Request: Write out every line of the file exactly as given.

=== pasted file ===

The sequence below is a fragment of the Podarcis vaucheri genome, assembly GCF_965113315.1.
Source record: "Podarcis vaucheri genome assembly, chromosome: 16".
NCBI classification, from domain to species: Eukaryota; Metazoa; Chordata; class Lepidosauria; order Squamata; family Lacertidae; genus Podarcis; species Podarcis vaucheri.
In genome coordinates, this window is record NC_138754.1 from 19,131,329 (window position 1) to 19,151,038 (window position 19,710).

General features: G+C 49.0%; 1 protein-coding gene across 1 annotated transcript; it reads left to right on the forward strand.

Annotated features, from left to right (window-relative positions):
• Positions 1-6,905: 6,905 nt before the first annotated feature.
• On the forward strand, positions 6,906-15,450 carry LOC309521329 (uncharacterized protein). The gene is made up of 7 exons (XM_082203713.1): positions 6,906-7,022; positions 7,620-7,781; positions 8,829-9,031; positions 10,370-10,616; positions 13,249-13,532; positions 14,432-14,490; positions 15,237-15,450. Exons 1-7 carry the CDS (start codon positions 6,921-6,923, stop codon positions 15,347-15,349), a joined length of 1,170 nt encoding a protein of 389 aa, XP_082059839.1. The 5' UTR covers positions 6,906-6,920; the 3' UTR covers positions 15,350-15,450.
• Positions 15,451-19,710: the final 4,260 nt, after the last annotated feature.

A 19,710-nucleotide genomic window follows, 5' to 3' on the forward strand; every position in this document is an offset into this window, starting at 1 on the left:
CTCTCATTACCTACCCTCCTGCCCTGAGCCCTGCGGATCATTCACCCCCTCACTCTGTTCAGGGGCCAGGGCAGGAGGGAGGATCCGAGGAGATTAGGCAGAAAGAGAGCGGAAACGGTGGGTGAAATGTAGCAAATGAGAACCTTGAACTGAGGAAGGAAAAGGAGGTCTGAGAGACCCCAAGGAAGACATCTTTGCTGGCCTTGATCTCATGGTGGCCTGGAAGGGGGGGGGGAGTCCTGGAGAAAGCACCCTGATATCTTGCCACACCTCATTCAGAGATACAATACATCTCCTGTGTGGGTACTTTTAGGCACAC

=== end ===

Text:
The sequence below is a fragment of the Podarcis vaucheri genome, assembly GCF_965113315.1.
Source record: "Podarcis vaucheri genome assembly, chromosome: 16".
NCBI classification, from domain to species: Eukaryota; Metazoa; Chordata; class Lepidosauria; order Squamata; family Lacertidae; genus Podarcis; species Podarcis vaucheri.
In genome coordinates, this window is record NC_138754.1 from 19,131,329 (window position 1) to 19,151,038 (window position 19,710).

General features: G+C 49.0%; 1 protein-coding gene across 1 annotated transcript; it reads left to right on the forward strand.

Annotated features, from left to right (window-relative positions):
• Positions 1-6,905: 6,905 nt before the first annotated feature.
• On the forward strand, positions 6,906-15,450 carry LOC309521329 (uncharacterized protein). The gene is made up of 7 exons (XM_082203713.1): positions 6,906-7,022; positions 7,620-7,781; positions 8,829-9,031; positions 10,370-10,616; positions 13,249-13,532; positions 14,432-14,490; positions 15,237-15,450. Exons 1-7 carry the CDS (start codon positions 6,921-6,923, stop codon positions 15,347-15,349), a joined length of 1,170 nt encoding a protein of 389 aa, XP_082059839.1. The 5' UTR covers positions 6,906-6,920; the 3' UTR covers positions 15,350-15,450.
• Positions 15,451-19,710: the final 4,260 nt, after the last annotated feature.

A 19,710-nucleotide genomic window follows, 5' to 3' on the forward strand; every position in this document is an offset into this window, starting at 1 on the left:
CTCTCATTACCTACCCTCCTGCCCTGAGCCCTGCGGATCATTCACCCCCTCACTCTGTTCAGGGGCCAGGGCAGGAGGGAGGATCCGAGGAGATTAGGCAGAAAGAGAGCGGAAACGGTGGGTGAAATGTAGCAAATGAGAACCTTGAACTGAGGAAGGAAAAGGAGGTCTGAGAGACCCCAAGGAAGACATCTTTGCTGGCCTTGATCTCATGGTGGCCTGGAAGGGGGGGGGGAGTCCTGGAGAAAGCACCCTGATATCTTGCCACACCTCATTCAGAGATACAATACATCTCCTGTGTGGGTACTTTTAGGCACAC